African Green Campus Initiative launched

Sunday, April 22, 2012

Cape Town - University and college campuses that address climate challenge will better serve students and help create a thriving and ethical society, Higher Education and Training Minister Blade Nzimande said at the launch of the African Green Campus Initiative on Saturday.

Launching the initiative, which aims to promote climate change interventions at college and university campuses, Nzimande called on leaders of colleges and universities to sign the Climate Change Commitment Pledge, which would help build on the legacy of last year's COP17.

Africa, he said, had to take leadership in climate change as he believed the developed nations weren't doing enough to address this global problem.

Nzimande's department is supporting the initiative, which was set up and funded by the Southern Africa chapter of the Association of College and University Housing Officers International (Acuho-I-Sac) in collaboration with African Compass and PD Naidoo and Associates, and is also being sponsored by the Department of Environmental Affairs.

Nzimande said colleges and universities would help provide students with the know-how and skills needed to address climate change and allow them to benefit in the economic opportunities that arise from the solutions they help develop.

The department will support the initiative by urging students to use bicycles and buses; retro-fitting buildings and creating green buildings; ensuring universities procure green products and services; structuring curricula to include more focus on sustainability; reducing resource usage by recycling and running resource usage audits.

Nzimande said environmental education was very important, adding that the department was looking at introducing a foundation programme through FET colleges to help particularly those with poor maths and science marks and that this should also include environmental studies.

He said environmental science as a discipline at university also needed to be strengthened.

Some universities such as UCT have already embarked on the initiative - with its own Green Campus Initiative having been started in 2007 by Susan Botha.

Nzimande said the UCT initiative was started in the university's botany department but soon grew to a campus-wide one, with projects in recycling including waste at residences, the organisation's first UCT Green Week and the use of carpooling to cut down on emissions.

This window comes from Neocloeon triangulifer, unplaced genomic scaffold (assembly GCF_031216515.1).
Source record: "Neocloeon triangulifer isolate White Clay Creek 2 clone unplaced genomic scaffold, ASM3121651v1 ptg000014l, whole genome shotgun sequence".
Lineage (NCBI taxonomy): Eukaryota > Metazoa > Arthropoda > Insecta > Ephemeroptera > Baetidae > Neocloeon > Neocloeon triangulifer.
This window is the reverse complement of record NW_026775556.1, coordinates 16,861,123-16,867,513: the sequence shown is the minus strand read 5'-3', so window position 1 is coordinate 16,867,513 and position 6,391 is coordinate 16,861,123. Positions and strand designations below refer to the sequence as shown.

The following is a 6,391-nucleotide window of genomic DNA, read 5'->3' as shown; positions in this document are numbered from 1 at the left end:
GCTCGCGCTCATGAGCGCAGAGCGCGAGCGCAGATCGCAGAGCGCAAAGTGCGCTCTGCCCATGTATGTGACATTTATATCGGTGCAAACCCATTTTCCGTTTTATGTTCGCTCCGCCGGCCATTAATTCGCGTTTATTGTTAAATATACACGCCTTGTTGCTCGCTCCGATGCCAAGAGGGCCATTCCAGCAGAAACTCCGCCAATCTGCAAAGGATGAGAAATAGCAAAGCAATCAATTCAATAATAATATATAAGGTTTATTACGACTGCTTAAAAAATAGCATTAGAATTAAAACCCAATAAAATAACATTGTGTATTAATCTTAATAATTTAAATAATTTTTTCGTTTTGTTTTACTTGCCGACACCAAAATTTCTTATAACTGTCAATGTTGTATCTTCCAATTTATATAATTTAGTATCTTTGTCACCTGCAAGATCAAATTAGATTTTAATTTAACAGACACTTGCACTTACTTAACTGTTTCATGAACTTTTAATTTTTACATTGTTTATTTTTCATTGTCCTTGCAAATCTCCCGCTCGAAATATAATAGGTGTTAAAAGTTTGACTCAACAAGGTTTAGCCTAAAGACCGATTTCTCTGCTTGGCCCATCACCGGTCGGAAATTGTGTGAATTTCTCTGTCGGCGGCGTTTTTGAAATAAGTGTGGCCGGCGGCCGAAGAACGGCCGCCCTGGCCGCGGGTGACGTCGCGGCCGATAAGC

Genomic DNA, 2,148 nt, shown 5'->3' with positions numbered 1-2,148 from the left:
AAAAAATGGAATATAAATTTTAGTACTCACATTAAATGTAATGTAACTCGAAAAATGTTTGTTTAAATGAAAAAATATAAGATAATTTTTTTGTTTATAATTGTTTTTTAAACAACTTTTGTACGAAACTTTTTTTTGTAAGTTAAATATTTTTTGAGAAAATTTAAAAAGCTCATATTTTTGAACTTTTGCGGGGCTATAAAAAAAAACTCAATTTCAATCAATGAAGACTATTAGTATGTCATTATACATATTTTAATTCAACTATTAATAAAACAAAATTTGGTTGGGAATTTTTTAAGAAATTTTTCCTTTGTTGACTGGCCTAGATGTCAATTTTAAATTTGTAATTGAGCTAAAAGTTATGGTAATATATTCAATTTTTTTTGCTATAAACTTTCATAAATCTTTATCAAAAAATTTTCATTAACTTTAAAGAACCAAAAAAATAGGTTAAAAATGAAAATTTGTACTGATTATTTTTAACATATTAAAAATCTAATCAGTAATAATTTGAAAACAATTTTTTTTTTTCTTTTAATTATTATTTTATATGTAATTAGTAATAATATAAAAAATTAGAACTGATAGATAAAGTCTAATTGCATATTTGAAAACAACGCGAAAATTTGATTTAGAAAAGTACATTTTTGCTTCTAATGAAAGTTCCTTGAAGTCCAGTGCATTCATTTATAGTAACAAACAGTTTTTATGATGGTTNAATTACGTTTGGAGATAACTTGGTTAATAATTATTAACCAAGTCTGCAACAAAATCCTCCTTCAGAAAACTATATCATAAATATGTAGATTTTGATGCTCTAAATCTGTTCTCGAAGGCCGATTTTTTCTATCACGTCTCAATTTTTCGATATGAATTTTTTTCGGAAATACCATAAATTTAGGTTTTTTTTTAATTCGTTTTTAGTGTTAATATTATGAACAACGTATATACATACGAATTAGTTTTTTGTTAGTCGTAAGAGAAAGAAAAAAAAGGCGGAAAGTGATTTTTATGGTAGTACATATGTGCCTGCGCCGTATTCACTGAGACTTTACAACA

"This initiative at UCT is an example of what can be done when there is energetic leadership and commitment," said Nzimande, adding that he wanted to see similar projects replicated at other universities.

He conceded that other initiatives such as energy efficient buildings were more difficult to attain, but stressed that his department was committed to supporting cost-effective green infrastructure developments.

His department was currently looking at proposals for infrastructure funding at universities for the current and coming financial years, and green buildings is one of the key criteria in the approval of new projects.

Regional workshops on the initiative have so far been held at three campuses - Tshwane University of Technology, UCT and the Nelson Mandela Metropolitan University(NMMU).

Three more workshops are expected to be held - at the University of Limpopo this Saturday, at the Durban University of Technology on May 12 and at University of Free State on May 19.

Richard Parker, an ambassador of the African Green Campus Initiative, said students were often more keen on where the next party was or passing their courses than on going green, but pointed out that in most instances, there was genuine support and interest in green initiatives once his organisation interacted with students.

African Green Campus Initiative national committee member Sammy Ellie, from NMMU, said students had indicated in a survey he conducted at the university that they would participate more in green initiatives if there were incentives and competitions in place.

NMMU students had been running various green initiatives on waste management and had also signed a green pledge, Ellie said.

He singled out the assistance the university provided to Eastern Cape farmers to grow Spekboom which, once planted, can then be traded for carbon credits.